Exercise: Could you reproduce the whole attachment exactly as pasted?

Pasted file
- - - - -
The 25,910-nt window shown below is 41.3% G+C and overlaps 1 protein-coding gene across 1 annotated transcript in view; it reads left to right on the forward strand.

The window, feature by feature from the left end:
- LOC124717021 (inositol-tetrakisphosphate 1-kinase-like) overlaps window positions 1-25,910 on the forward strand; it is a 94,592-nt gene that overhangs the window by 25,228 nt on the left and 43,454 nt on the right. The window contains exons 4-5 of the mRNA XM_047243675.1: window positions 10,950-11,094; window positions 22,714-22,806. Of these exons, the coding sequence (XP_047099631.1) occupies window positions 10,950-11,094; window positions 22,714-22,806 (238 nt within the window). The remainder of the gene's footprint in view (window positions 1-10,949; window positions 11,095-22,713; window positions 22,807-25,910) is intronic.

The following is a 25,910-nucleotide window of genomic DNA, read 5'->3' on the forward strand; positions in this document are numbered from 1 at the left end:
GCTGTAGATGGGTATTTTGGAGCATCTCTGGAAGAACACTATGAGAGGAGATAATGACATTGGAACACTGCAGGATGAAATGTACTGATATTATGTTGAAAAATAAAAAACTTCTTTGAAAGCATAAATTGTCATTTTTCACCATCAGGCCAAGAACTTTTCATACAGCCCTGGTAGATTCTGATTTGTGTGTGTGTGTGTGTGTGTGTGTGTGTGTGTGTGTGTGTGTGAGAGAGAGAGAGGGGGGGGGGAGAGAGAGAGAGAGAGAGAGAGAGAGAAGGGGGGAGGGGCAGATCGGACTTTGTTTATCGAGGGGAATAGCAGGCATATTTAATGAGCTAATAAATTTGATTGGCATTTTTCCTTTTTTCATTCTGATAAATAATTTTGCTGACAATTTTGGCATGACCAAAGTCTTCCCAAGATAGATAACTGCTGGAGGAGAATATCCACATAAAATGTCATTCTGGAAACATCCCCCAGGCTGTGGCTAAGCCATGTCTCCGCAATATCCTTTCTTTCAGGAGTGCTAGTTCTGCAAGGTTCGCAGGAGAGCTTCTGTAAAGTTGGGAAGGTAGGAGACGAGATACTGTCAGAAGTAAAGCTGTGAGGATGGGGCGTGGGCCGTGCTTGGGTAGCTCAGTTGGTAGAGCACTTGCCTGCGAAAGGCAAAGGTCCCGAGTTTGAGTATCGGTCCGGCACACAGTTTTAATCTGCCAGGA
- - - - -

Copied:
The 25,910-nt window shown below is 41.3% G+C and overlaps 1 protein-coding gene across 1 annotated transcript in view; it reads left to right on the forward strand.

The window, feature by feature from the left end:
- LOC124717021 (inositol-tetrakisphosphate 1-kinase-like) overlaps window positions 1-25,910 on the forward strand; it is a 94,592-nt gene that overhangs the window by 25,228 nt on the left and 43,454 nt on the right. The window contains exons 4-5 of the mRNA XM_047243675.1: window positions 10,950-11,094; window positions 22,714-22,806. Of these exons, the coding sequence (XP_047099631.1) occupies window positions 10,950-11,094; window positions 22,714-22,806 (238 nt within the window). The remainder of the gene's footprint in view (window positions 1-10,949; window positions 11,095-22,713; window positions 22,807-25,910) is intronic.

The following is a 25,910-nucleotide window of genomic DNA, read 5'->3' on the forward strand; positions in this document are numbered from 1 at the left end:
GCTGTAGATGGGTATTTTGGAGCATCTCTGGAAGAACACTATGAGAGGAGATAATGACATTGGAACACTGCAGGATGAAATGTACTGATATTATGTTGAAAAATAAAAAACTTCTTTGAAAGCATAAATTGTCATTTTTCACCATCAGGCCAAGAACTTTTCATACAGCCCTGGTAGATTCTGATTTGTGTGTGTGTGTGTGTGTGTGTGTGTGTGTGTGTGTGTGTGTGAGAGAGAGAGAGGGGGGGGGGAGAGAGAGAGAGAGAGAGAGAGAGAGAAGGGGGGAGGGGCAGATCGGACTTTGTTTATCGAGGGGAATAGCAGGCATATTTAATGAGCTAATAAATTTGATTGGCATTTTTCCTTTTTTCATTCTGATAAATAATTTTGCTGACAATTTTGGCATGACCAAAGTCTTCCCAAGATAGATAACTGCTGGAGGAGAATATCCACATAAAATGTCATTCTGGAAACATCCCCCAGGCTGTGGCTAAGCCATGTCTCCGCAATATCCTTTCTTTCAGGAGTGCTAGTTCTGCAAGGTTCGCAGGAGAGCTTCTGTAAAGTTGGGAAGGTAGGAGACGAGATACTGTCAGAAGTAAAGCTGTGAGGATGGGGCGTGGGCCGTGCTTGGGTAGCTCAGTTGGTAGAGCACTTGCCTGCGAAAGGCAAAGGTCCCGAGTTTGAGTATCGGTCCGGCACACAGTTTTAATCTGCCAGGA